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on 29 June 1998
A continuation of the General series is a pleasant surprise. The Chosen continues David Drakes' penchant for molding a military fiction around actual history. S.M. Stirling contributes a strategical view of the situational plot which is usually lacking in Drakes' novels (not to the detriment of his stories, though). The S.M. Stirling/David Drake tandem achieves a notable work in this novel. Granted, I enjoy both authors, but rarely am I compelled to start and finish a book in one day. This one was an exception. The military action holds your interest while the promise of the resolution of the strategical situation keeps you turning pages. This novel is a worthy continuation of the General series, although the character of the CENTER computer is much more muted and almost non-existent. In past novels the computer was an integral part of the story; in The Chosen it is much farther in the background. In summary, the story could easily stretch over five novels as the previous series did. The story felt a bit rushed, with far less detail than I had hoped for.
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on 18 March 1998
David Drake seems to bring a degree of historical realism to the team that is lacking in SMS solo work and the story and writing are first rate. Unlike the Draka, who are cartoonish, the Chosen are much more believable as a totalitarian warrior caste complete with the inherent weakness of such regimes. The Santander Republic is also believeable and shows the good and bad of a free society going to war.
The bad news: There are still the excessivly cute references (PT109 being rammed & "Gridley", for instance) that jar from the story by reminding of the authors presence. And a lot of the technological details get glossed over. How BIG are those airships anyway???
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on 23 September 1996
Read Stirling's Draka novels first for an added appreciation
of this book. The Chosen resemble the Draka, and the
Santandans are kin to the Alliance for Democracy.
In both plots, the Chosen/Draka have more slaves and resources
and strive toward world conquest. Here, the technology
level is World War I. But the real contrast is in the different
strategy used by Santander, and in the resultant outcome.

It is as though in the Draka universe, the Alliance
had elected to fight in the time frame of "Under the Yoke",
instead of staying at peace, paving the way to its
disasterous fate in "Stone Dogs".
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on 16 December 1998
Not up to standards of the Raj series. Lots of vignettes, loosely tied together. I suspect they wanted to do another multi-volume series, but the publisher was only willing to do a single book--so they crammed everything into that volume. I also suspect this started out as a separate series, which the publisher told them to connect to Raj for sales purposes. It is only loosely tied to the Raj series and only by an implausible plot device. Neither Raj nor Center are central to the working out of the plot. Readers looking for a contination of the Raj stories will be disappointed. Readers looking for decent military SF will be modestly satisfied.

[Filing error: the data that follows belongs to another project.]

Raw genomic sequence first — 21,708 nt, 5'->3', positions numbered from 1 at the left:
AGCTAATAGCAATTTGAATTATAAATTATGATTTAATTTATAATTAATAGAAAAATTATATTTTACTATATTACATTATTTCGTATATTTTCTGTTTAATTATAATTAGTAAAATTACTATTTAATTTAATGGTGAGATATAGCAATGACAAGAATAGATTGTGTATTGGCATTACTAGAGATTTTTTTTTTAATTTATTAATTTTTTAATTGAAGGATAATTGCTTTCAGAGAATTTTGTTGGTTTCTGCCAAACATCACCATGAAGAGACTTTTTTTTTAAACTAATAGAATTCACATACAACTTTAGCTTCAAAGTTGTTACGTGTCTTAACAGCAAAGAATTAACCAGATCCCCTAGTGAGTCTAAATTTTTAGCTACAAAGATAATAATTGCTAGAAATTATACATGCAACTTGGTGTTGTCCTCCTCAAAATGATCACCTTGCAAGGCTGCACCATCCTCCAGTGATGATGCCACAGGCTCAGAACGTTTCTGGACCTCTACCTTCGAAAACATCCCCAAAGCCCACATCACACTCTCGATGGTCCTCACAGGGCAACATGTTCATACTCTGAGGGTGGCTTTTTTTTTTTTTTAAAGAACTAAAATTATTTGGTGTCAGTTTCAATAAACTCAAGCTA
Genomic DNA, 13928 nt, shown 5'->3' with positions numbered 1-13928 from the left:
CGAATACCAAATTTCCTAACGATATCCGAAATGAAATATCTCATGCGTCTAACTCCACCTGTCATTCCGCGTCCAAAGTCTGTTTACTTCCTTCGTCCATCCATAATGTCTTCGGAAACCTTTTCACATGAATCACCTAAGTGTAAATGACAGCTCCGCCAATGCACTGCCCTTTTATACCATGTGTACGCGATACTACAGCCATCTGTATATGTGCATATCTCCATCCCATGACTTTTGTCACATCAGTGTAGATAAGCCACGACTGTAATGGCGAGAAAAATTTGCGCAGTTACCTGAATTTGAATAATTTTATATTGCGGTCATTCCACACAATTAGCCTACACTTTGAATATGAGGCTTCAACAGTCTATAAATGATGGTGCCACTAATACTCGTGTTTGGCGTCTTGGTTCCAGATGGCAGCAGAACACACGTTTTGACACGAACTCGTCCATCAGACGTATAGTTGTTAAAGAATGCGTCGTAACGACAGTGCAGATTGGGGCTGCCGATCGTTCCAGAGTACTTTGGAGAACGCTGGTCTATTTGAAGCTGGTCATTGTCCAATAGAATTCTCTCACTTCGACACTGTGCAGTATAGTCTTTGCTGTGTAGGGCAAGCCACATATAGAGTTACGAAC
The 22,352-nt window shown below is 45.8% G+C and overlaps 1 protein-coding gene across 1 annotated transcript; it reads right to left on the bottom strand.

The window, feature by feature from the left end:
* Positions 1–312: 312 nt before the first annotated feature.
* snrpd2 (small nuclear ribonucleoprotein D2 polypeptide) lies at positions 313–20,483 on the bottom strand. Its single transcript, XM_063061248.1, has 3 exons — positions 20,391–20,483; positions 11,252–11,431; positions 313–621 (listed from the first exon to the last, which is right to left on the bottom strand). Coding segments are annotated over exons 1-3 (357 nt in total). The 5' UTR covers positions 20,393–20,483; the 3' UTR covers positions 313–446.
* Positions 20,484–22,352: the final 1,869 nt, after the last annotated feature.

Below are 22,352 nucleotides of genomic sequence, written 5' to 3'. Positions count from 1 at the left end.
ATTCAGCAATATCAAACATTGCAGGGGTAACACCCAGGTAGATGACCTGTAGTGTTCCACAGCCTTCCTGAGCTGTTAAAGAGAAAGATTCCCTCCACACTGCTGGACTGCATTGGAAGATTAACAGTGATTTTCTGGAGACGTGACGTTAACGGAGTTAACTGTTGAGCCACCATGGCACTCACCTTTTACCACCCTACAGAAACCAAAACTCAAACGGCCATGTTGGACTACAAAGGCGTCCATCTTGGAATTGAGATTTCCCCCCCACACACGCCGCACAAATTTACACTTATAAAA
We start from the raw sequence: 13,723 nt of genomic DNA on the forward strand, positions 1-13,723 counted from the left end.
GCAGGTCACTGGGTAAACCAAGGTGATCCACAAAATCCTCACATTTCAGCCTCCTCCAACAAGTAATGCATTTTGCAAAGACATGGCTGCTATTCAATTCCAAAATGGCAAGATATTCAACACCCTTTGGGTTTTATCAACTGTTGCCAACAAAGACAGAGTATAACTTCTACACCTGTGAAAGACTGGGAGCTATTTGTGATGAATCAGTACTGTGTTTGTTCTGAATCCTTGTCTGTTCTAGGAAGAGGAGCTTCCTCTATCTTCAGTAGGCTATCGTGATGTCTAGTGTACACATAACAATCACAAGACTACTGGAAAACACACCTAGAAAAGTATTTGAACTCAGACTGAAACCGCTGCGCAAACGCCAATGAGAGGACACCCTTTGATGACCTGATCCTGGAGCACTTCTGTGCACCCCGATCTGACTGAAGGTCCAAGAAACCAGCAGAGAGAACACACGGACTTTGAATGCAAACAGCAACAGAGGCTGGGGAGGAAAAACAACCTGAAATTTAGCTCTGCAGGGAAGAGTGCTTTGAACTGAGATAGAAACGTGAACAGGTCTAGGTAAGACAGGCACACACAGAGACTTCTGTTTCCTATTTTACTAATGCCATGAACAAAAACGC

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on 19 December 1997
If the end of the Domination of the Draka trilogy drove you screaming mad that the bad guys won, this should ease your ego. The parallels between the Draka and the Chosen are extensive, but the different outcome (and the inclusion of anachonistic technology to help the 'good' guys along) make this Stirling's apology for the Draka victory in Stone Dogs.
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on 14 May 1997
Using a highly believeable plot twist, Raj is back in business (Sort of) Continuing with his very enjoyable practice of using earth history as the basis for his plot, this novel mixes the Spanish Civil War and WWI, along with some poor man's Draka to come up with a real page turner. Highly recomended.
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on 24 July 1996
A typical Drake story about military conflict to reach a goal.
More central characters than usual for a Drake story. Couldn't put it down once I started reading.
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on 10 March 1999
This book kicks butt. I could not stand that the Draka won. This more than makes up for it. I
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on 18 April 1998
Although this book doesn't quite come up to Raj Whitehall series, (a rather lofty peak) it is still a page turner, much, much better tham most of the other stuff out there.
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on 4 July 2016
Great book
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